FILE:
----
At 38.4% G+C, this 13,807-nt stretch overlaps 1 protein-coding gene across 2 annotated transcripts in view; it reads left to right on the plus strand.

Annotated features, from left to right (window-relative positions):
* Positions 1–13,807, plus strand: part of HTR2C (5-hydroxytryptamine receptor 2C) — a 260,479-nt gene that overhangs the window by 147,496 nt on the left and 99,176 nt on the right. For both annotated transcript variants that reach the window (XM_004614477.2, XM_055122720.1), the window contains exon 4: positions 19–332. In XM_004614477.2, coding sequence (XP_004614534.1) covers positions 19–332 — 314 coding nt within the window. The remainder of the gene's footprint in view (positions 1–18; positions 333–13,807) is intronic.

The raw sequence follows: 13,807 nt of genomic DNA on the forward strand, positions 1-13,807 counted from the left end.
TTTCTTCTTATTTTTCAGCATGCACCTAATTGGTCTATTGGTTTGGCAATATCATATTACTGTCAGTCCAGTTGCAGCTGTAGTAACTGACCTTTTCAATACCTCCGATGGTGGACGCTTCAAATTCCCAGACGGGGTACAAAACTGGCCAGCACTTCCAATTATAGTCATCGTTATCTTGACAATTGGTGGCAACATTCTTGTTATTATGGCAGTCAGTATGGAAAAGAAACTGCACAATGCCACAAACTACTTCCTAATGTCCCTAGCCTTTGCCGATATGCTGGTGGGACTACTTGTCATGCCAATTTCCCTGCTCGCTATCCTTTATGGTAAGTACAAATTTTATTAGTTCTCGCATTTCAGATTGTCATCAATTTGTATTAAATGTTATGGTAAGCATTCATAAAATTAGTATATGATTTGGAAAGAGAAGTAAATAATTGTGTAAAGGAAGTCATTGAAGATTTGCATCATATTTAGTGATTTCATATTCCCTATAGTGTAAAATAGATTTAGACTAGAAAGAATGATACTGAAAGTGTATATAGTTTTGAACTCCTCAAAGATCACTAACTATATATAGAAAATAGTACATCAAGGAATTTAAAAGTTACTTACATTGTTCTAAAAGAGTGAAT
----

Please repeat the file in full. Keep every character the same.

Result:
At 38.4% G+C, this 13,807-nt stretch overlaps 1 protein-coding gene across 2 annotated transcripts in view; it reads left to right on the plus strand.

Annotated features, from left to right (window-relative positions):
* Positions 1–13,807, plus strand: part of HTR2C (5-hydroxytryptamine receptor 2C) — a 260,479-nt gene that overhangs the window by 147,496 nt on the left and 99,176 nt on the right. For both annotated transcript variants that reach the window (XM_004614477.2, XM_055122720.1), the window contains exon 4: positions 19–332. In XM_004614477.2, coding sequence (XP_004614534.1) covers positions 19–332 — 314 coding nt within the window. The remainder of the gene's footprint in view (positions 1–18; positions 333–13,807) is intronic.

The raw sequence follows: 13,807 nt of genomic DNA on the forward strand, positions 1-13,807 counted from the left end.
TTTCTTCTTATTTTTCAGCATGCACCTAATTGGTCTATTGGTTTGGCAATATCATATTACTGTCAGTCCAGTTGCAGCTGTAGTAACTGACCTTTTCAATACCTCCGATGGTGGACGCTTCAAATTCCCAGACGGGGTACAAAACTGGCCAGCACTTCCAATTATAGTCATCGTTATCTTGACAATTGGTGGCAACATTCTTGTTATTATGGCAGTCAGTATGGAAAAGAAACTGCACAATGCCACAAACTACTTCCTAATGTCCCTAGCCTTTGCCGATATGCTGGTGGGACTACTTGTCATGCCAATTTCCCTGCTCGCTATCCTTTATGGTAAGTACAAATTTTATTAGTTCTCGCATTTCAGATTGTCATCAATTTGTATTAAATGTTATGGTAAGCATTCATAAAATTAGTATATGATTTGGAAAGAGAAGTAAATAATTGTGTAAAGGAAGTCATTGAAGATTTGCATCATATTTAGTGATTTCATATTCCCTATAGTGTAAAATAGATTTAGACTAGAAAGAATGATACTGAAAGTGTATATAGTTTTGAACTCCTCAAAGATCACTAACTATATATAGAAAATAGTACATCAAGGAATTTAAAAGTTACTTACATTGTTCTAAAAGAGTGAAT